Part 3: The pitfalls of MIPS
This is the third in a series of blogs about how to follow up on your mainframe outsourcer. The first blog was about why it is important to follow up. The second blog introduced the two metrics that are generally used as the basis for mainframe capacity billing: MIPS and MSU. In this article we will focus on the pitfalls of calculating MIPS.
As discussed in the last blog, MIPS is a way of normalizing CPU usage across different CPU models and hardware configurations. That makes MIPS useful for billing purposes because the same workload will consume about the same number of MIPS, and therefore cost the customer the same, as the outsourcer upgrades to new machines or changes the configuration.
On the surface, MIPS calculation is very simple – you measure the number of seconds the CPU is busy on a certain workload and then multiply by a configuration-dependent MIPS factor. This is like calculating a volume of water consumed by counting the number of bottles and multiplying that by the capacity of the bottles. The MIPS factor corresponds to the size of the bottles.
CPU seconds are measured by the operating system. The CPU seconds used by an LPAR, for example, can be found in the SMF 70 record and CPU seconds for a job or address space in the SMF 30 record.
Determining the configuration dependent MIPS factor is a two-step process:
- Determine the “effective” machine model
- Look up the MIPS rate for that model in a table
Let’s look at each of these steps.
Determining the effective machine model
Newer IBM mainframe models deliver more MIPS per CPU second than older ones. Basically, new models are faster and more efficient than the older models. Faster means more cycles per second, though newer models don’t always have faster cycle times. More efficient means fewer cycles per instruction, for example because a better cache structure means you waste less time waiting on data. The combination of more cycles per second and fewer cycles per instruction means more instructions per second. In other words, newer models get more useful work done per second, reflected in a higher MIPS factor.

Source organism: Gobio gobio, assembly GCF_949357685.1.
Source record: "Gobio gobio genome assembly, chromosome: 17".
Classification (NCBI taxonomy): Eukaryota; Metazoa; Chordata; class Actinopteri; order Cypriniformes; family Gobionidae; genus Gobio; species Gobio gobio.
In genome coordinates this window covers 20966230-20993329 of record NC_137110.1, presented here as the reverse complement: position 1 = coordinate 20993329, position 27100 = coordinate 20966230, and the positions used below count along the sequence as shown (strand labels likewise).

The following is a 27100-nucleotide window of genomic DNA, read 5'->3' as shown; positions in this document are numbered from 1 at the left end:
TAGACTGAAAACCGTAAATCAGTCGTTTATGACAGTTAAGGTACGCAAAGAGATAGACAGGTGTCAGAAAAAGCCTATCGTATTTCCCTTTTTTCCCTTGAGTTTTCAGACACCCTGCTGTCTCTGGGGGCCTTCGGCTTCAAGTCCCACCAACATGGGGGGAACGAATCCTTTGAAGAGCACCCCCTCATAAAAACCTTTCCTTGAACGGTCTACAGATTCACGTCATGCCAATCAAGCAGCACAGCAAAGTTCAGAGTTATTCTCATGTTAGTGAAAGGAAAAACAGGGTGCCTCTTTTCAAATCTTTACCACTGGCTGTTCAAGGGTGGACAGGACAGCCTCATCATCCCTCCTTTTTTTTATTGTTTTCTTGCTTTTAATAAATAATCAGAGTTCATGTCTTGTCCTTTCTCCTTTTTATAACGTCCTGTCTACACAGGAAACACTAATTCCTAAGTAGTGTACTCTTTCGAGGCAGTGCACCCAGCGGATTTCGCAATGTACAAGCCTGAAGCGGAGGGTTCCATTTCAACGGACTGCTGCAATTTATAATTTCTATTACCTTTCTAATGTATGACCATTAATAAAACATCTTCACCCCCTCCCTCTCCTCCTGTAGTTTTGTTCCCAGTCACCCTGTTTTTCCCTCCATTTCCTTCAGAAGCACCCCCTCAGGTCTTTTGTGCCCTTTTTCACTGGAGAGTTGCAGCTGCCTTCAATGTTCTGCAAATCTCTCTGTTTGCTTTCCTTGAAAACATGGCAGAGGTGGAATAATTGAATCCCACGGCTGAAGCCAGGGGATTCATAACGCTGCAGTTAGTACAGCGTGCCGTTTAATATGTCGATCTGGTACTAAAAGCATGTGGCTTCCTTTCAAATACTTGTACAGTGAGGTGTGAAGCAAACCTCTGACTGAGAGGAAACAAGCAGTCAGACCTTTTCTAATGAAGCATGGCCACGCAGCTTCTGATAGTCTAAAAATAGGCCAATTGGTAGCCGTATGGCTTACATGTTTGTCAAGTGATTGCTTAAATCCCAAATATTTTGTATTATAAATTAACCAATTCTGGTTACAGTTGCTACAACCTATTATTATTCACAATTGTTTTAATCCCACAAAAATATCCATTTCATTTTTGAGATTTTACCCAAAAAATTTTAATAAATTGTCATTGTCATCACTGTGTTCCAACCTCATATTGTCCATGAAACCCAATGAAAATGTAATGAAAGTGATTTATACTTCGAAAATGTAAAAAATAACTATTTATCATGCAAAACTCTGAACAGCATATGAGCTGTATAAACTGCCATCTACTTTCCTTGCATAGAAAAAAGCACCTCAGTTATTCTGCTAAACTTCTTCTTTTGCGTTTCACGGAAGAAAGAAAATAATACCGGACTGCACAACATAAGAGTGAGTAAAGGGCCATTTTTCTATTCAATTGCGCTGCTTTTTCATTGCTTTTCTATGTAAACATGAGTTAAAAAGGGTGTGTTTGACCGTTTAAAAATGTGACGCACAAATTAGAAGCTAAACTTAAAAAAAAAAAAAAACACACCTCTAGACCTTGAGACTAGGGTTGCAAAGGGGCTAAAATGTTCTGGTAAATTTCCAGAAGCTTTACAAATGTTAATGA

While newer machines have a higher MIPS rate than older ones, larger machines have a lower MIPS rate than smaller ones. The more processors that are active on the machine, the more time is spent managing the work between these processors. This is referred to as the MP (multiprocessing) overhead and means that you get less useful work done per processor as you add more processors to the machine.
The chart below shows how the MIPS rate declines as you add processors to a Z13:
Looking up the MIPS rate
Once you have determined the ‘effective’ model, then you can look up the MIPS rate for that model in a standard MIPS table. There are several sources for MIPS tables, but those produced by Watson Walker and IBM are generally considered the industry standard. These tables give a MIPS factor for each machine model (e.g. z13) and configuration (e.g. 33 processors). One other dimension is included in the tables – Relative Nest Intensity (RNI). RNI reflects the fact that some workloads (like batch) run more efficiently while other workloads (like online) run less efficiently. ‘Average’ RNI is generally used for billing purposes. In a later blog we will go into more depth on RNI.